Sequence Stratigraphy of the Tuscaloosa from Cranfield Field, Mississippi—a Carbon Sequestration Study in from Enhanced Oil Recovery Operation
The Southeast Regional Carbon Sequestration Partnership (SECARB) field project conducted by the Gulf Coast Carbon Center with support from the National Energy Technology Laboratory (NETL) and the U.S. Department of Energy (DOE) and managed by the Southern States Energy Board (SSEB) at Denbury Resources’ Cranfield Field in southwest Mississippi was chosen to test monitoring strategies for CO2 storage. Cranfield field, Mississippi, was discovered in 1946 and abandoned in 1965 at the end of primary oil and gas production. Denbury Resources, Inc. currently owns the field and is in the first year of a CO2 EOR flood. Design of a monitoring strategy to assess the performance of this EOR flood in sequestering CO2 requires a good understanding of the reservoir framework.
The Lower Tuscaloosa injection zone comprises medium to coarse sandstone and granule to pebble conglomerate with abundant chert fragments. Core and well log facies indicate the Tuscaloosa at Cranfield has a sharp basal contact. Limited available core and wireline-log data indicate much finer grained sandstone, siltstone, and mudstone below the basal Tuscaloosa contact. High-frequency correlations within the lower Tuscaloosa indicate multiple incision events within an overall upward-fining succession from the basal contact upward to a thick marine mudstone section, informally known as the marine Tuscaloosa. According to sequence stratigraphic principles, the sharp basal contact and coarse-grained nature of the basal units (a braided-stream-braid-plain depositional system) indicate a lowstand systems tract that grades upward into a fine-grained marine succession (a transgressive systems tract, TST). The lowstand incises into an underlying (Washita Formation) highstand systems tract, HST. The sharp basal contact is a sequence boundary. A maximum flooding surface constitutes the top of the TST within the marine Tuscaloosa. An overall upward-coarsening succession above the maximum flooding surface constitutes an overlying Tuscaloosa HST. Assessment of the pressure and fluid flow in the injection zone is limited by complexity in lowstand sand body geometry that creates uncertainty in interpretation of flow system continuity. A more continuous sandstone in the Tuscaloosa HST is used as a pressure monitoring zone.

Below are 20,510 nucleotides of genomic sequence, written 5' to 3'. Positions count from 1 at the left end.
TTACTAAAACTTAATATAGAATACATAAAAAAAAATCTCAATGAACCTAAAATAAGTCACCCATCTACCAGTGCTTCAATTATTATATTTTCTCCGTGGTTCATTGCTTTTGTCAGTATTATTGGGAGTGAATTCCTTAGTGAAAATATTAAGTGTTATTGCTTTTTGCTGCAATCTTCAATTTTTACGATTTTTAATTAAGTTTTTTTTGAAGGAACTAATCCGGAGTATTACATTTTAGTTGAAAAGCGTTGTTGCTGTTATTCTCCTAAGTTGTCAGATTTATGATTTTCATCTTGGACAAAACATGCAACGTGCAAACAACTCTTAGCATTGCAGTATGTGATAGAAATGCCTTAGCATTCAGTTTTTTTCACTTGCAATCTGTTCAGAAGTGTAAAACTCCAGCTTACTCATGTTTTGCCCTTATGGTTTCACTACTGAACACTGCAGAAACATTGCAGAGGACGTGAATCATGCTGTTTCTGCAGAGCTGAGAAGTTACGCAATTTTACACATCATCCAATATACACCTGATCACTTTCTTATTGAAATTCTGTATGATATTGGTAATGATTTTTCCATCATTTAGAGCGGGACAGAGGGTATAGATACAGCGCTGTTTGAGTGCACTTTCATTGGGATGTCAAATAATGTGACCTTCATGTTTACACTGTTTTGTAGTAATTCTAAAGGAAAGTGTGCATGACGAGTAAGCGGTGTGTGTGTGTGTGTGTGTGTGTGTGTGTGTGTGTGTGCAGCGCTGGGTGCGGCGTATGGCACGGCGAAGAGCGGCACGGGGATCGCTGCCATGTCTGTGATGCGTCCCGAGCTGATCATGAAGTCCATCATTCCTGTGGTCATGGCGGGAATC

AAPG Search and Discovery Article #90090©2009 AAPG Annual Convention and Exhibition, Denver, Colorado, June 7-10, 2009